"...a proper selection of the patients as to type and etiology of depression. While in a number of instances, neurotic, schizophrenic or other depressions were also benefited by the drug, particularly when used in combination with chlorpromazine, electroshock or psychotherapy, it is concluded that imipramine hydrochloride is primarily indicated and effective in the treatment of endogenous depression."

Notice the diversity of the complementary treatments: Chlorpromazine, electroshock, psychotherapy. 


There's a description of side effects that doesn't try to pretend that it's not a problem for anyone:

"The side effects noted were relatively slight, and with the exception of one case of severe allergic exanthema necessitating discontinuance of treatment, no serious complications were encountered. In some cases of depression, particularly those associated with organic brain damage or schizophrenic psychosis, transitory states of agitation or exacerbation of the psychotic features were noted."

No muss, no fuss, no defensiveness, just, "Yeah, some patients got agitated or psychotic". 
In other words, the people we think it's good for tolerated it well. And the people who tolerated it poorly, well, that's partially why it's not good for them. But it's also not as good for them as for the people with endogenous depression, and we know this because they needed additional treatment modalities for beneficial effects.


And finally, it's not a cure. It treats the symptoms of endogenous depression, and should be used while the endogenous depression lasts. There's no claim that these patients will need to stay on the drug forever. 

"In view of the symptomatic nature of the action of imipramine hydrochloride, therapy must be maintained as long as the illness lasts."


It just seems so straightforward. I don't find myself wondering what they're really trying to say, and what they're hiding. A lot has changed along the way.


2 comments:

  1. I think the complication along the way was that it was determined that there was no way to determine what was an endogenous versus a so-called neurotic reactive depression (shades of the bereavement exclusion). The dimension that also unfortunately slipped away was depression severity. I think it was possible to show that people with HAM-D scores of greater than 30 were probably more likely to have biological markers than people with HAM-D scores of just over 20. The problem of course is where you choose to set the line.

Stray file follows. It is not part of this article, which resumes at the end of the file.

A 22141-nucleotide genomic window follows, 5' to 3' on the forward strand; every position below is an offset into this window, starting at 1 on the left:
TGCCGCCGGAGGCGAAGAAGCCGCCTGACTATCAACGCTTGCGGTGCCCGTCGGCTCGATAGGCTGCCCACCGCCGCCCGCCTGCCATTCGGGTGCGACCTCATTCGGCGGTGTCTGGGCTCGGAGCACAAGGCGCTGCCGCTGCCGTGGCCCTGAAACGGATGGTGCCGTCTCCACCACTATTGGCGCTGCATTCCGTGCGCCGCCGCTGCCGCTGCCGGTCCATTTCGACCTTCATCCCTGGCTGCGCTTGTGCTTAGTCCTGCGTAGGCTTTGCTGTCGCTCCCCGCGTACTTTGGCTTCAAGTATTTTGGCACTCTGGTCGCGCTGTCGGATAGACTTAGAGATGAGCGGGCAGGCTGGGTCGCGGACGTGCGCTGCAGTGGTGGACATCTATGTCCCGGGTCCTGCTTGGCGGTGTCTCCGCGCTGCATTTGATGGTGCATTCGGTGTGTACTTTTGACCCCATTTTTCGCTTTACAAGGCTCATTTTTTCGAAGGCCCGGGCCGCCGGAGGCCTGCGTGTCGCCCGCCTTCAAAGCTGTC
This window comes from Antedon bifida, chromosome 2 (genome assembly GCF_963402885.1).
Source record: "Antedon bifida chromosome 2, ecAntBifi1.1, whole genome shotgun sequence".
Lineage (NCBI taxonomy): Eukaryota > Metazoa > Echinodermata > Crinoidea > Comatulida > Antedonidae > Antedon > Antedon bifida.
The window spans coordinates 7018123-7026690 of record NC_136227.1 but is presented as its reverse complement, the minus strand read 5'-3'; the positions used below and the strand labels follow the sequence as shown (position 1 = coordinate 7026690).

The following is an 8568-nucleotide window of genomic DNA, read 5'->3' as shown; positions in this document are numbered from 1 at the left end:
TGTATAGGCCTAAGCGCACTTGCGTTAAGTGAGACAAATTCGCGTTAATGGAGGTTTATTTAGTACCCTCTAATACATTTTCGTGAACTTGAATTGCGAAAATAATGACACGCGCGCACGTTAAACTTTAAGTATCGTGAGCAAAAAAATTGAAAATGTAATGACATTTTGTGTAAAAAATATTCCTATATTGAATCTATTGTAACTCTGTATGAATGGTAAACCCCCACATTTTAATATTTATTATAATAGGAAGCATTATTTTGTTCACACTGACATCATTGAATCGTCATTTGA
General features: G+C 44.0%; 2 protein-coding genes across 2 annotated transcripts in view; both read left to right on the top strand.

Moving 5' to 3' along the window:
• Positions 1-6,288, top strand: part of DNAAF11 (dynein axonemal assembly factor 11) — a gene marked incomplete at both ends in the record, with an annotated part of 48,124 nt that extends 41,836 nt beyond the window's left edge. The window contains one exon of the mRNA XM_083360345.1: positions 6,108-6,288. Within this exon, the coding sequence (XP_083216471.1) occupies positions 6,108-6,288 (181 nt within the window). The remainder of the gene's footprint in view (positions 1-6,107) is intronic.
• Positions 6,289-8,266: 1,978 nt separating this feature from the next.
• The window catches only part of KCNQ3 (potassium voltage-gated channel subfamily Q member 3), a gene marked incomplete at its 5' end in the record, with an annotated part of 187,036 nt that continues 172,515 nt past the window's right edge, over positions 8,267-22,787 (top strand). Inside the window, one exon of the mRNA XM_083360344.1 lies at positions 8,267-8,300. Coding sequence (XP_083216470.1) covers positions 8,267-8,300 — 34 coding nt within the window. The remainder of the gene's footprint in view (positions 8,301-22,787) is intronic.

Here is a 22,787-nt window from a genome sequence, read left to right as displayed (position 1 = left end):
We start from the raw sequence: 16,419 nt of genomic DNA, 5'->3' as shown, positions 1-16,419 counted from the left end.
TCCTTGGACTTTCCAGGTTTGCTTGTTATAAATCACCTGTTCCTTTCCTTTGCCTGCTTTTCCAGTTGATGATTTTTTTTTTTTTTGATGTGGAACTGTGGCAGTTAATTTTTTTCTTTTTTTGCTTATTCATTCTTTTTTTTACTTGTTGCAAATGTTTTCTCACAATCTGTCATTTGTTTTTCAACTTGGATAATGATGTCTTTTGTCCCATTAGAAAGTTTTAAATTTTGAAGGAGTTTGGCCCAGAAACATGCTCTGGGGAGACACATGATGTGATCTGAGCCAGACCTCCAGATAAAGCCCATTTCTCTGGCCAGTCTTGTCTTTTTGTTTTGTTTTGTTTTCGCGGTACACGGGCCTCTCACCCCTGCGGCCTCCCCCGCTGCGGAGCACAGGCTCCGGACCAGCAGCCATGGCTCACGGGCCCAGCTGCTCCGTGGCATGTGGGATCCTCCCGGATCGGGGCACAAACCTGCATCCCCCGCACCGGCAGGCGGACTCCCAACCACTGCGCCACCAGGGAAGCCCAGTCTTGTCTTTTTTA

I was squarely at the end of the TCS period during my training and Prozac did not become available until several years after I was out in practice. My drug of choice in those early days for depression was nortriptyline. It was and still is easy to prescribe. It generally requires the lowest dose of any TCA and has the most well defined therapeutic range. The other interesting aspect is that contrary to all of the hype about better side effect profile of SSRIs - in practice I think it is a wash. When you start practicing and realize that your job is to manage side effects more than pick a medication, you generally adapt strategies that will result in lower side effects and complications. I don't find any difference between TCAs and SSRIs and noted an article in the British Journal of Psychiatry (several years ago but still modern times) that TCAs were at that time the #1 prescribed antidepressants in the world.

    MAOIs are quite another story. I think that it is very difficult to prescribe antidepressant doses of these drugs and not have a patient who has significant side effects. The other practical issue is how many augmentation or replacements trials will severely depressed patients tolerate before you recommend ECT?

    I think the current approaches are definitely preferable. The more information the better. It speaks to biological variability and study design more than anything and it is still useful to interpret it to the patient. I don't think that finding a drug where 10% of the people have weight loss and 15% have weight gain is very useful information to consider if you are worried about weight gain. I would put the FDA warning about citalopram and QTC in the same category.

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  2. Nortryptiline is the TCA I've had the most experience with. Probably for the reasons you've mentioned. I always worry about overdose, though. And while I'm certainly a proponent of ECT, and have recommended and implemented it for some suitable patients, I do wonder if an MAO-I, even with all the restrictions, wouldn't be easier. Outpatient ECT is a logistic mess, and the memory problems are no picnic. And inpatient ECT is, well, inpatient.